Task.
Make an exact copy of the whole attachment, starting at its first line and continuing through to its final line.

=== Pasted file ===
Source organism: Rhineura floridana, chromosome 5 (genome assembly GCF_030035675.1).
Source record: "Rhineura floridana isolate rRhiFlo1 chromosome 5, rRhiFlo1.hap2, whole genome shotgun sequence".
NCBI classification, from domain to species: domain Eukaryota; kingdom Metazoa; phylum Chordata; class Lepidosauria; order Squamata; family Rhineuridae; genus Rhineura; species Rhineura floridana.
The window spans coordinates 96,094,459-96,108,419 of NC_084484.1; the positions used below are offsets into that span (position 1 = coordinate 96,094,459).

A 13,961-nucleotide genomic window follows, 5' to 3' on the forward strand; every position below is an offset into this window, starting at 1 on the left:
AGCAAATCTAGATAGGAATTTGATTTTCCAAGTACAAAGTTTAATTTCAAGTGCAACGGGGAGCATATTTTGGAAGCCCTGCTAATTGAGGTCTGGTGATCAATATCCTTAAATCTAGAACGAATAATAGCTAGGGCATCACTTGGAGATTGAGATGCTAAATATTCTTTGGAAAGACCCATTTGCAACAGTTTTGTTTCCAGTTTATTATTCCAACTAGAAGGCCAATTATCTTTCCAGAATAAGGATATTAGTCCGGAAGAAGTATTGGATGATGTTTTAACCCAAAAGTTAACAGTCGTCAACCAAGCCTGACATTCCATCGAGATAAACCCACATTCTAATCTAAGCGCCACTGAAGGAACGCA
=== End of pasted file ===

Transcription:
Source organism: Rhineura floridana, chromosome 5 (genome assembly GCF_030035675.1).
Source record: "Rhineura floridana isolate rRhiFlo1 chromosome 5, rRhiFlo1.hap2, whole genome shotgun sequence".
NCBI classification, from domain to species: domain Eukaryota; kingdom Metazoa; phylum Chordata; class Lepidosauria; order Squamata; family Rhineuridae; genus Rhineura; species Rhineura floridana.
The window spans coordinates 96,094,459-96,108,419 of NC_084484.1; the positions used below are offsets into that span (position 1 = coordinate 96,094,459).

A 13,961-nucleotide genomic window follows, 5' to 3' on the forward strand; every position below is an offset into this window, starting at 1 on the left:
AGCAAATCTAGATAGGAATTTGATTTTCCAAGTACAAAGTTTAATTTCAAGTGCAACGGGGAGCATATTTTGGAAGCCCTGCTAATTGAGGTCTGGTGATCAATATCCTTAAATCTAGAACGAATAATAGCTAGGGCATCACTTGGAGATTGAGATGCTAAATATTCTTTGGAAAGACCCATTTGCAACAGTTTTGTTTCCAGTTTATTATTCCAACTAGAAGGCCAATTATCTTTCCAGAATAAGGATATTAGTCCGGAAGAAGTATTGGATGATGTTTTAACCCAAAAGTTAACAGTCGTCAACCAAGCCTGACATTCCATCGAGATAAACCCACATTCTAATCTAAGCGCCACTGAAGGAACGCA